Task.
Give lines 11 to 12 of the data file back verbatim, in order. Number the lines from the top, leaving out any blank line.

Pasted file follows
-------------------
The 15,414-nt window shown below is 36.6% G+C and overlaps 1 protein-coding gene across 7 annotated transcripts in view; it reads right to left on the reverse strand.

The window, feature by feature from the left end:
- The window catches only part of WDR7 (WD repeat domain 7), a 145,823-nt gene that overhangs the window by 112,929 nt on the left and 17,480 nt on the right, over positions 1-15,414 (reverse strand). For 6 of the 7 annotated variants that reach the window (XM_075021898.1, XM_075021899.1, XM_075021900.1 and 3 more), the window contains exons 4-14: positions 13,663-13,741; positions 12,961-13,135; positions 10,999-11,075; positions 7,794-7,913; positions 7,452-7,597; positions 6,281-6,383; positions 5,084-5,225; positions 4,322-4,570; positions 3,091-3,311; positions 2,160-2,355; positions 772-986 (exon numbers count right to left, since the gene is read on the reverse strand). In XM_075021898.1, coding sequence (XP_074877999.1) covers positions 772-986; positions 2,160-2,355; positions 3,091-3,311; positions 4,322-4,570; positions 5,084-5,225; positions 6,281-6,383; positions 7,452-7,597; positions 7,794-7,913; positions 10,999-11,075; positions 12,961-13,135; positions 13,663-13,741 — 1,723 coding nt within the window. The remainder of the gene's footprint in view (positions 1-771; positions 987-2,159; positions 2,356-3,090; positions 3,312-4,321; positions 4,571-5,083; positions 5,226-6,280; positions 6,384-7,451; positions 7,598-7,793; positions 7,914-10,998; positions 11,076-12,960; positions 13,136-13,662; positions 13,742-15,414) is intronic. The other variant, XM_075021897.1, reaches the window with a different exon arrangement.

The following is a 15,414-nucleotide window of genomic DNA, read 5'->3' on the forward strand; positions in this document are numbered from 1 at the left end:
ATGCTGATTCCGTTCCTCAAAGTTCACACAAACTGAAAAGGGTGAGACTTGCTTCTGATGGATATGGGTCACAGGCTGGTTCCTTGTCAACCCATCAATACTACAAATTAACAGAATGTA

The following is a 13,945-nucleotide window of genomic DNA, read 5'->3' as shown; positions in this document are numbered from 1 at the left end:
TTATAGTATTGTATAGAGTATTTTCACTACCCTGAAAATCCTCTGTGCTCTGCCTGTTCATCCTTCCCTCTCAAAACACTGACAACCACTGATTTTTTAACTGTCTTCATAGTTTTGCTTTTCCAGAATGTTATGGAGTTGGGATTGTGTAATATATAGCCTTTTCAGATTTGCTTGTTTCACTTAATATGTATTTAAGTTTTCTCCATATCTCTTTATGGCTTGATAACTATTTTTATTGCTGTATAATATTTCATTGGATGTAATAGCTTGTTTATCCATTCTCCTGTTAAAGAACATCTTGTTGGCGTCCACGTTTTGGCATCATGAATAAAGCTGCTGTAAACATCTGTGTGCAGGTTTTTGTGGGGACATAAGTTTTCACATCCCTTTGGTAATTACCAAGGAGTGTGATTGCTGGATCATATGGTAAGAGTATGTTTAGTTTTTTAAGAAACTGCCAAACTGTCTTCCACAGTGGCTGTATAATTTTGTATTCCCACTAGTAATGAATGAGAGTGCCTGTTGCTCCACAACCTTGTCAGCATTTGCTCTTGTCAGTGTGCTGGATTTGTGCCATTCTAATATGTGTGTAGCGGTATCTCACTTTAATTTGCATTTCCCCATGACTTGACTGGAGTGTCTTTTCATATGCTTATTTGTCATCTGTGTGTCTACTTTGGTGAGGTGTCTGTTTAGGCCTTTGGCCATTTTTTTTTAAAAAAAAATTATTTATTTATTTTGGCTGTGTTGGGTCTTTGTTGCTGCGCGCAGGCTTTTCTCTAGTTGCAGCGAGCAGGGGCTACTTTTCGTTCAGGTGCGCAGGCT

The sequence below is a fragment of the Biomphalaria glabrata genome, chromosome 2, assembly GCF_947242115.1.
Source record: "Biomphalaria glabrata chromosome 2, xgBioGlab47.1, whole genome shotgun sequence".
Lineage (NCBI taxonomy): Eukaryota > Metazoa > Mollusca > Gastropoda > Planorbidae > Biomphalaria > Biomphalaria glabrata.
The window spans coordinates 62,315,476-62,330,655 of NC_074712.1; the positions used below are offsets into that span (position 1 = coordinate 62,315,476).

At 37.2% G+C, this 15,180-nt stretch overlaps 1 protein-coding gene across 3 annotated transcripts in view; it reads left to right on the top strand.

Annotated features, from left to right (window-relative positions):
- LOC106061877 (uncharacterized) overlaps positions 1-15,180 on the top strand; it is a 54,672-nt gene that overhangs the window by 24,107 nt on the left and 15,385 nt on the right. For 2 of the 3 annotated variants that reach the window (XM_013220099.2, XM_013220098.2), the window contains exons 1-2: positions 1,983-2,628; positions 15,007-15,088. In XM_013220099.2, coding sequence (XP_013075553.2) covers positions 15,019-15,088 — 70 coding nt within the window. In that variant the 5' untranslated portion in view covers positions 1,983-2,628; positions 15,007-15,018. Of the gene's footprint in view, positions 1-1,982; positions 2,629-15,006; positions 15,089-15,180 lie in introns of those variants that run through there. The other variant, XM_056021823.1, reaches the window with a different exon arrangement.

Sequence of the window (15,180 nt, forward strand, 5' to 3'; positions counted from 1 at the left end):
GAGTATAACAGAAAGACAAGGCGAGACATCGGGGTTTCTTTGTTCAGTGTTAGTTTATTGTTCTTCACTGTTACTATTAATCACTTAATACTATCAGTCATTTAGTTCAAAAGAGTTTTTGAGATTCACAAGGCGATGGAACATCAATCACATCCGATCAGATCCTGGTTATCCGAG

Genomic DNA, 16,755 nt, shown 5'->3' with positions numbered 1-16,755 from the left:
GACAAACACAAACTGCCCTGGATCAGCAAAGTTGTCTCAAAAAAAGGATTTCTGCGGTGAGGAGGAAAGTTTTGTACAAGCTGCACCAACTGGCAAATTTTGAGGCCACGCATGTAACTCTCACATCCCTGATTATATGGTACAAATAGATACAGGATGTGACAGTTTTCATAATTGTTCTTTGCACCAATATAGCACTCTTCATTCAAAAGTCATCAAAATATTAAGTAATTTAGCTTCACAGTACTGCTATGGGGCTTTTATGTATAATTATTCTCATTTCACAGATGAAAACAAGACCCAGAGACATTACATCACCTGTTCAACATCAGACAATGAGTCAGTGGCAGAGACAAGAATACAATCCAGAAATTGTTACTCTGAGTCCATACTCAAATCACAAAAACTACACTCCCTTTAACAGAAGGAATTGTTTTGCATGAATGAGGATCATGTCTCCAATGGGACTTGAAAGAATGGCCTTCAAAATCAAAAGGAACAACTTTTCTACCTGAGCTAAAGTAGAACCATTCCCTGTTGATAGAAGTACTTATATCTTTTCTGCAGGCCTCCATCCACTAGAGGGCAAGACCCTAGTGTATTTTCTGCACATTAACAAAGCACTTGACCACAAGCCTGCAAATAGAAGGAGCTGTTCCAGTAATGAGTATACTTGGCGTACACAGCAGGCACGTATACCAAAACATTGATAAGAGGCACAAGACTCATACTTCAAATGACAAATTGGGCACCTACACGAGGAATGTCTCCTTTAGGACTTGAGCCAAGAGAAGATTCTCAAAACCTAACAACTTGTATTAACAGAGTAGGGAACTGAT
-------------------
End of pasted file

The window spans coordinates 62,315,476-62,330,655 of NC_074712.1; the positions used below are offsets into that span (position 1 = coordinate 62,315,476).

At 37.2% G+C, this 15,180-nt stretch overlaps 1 protein-coding gene across 3 annotated transcripts in view; it reads left to right on the top strand.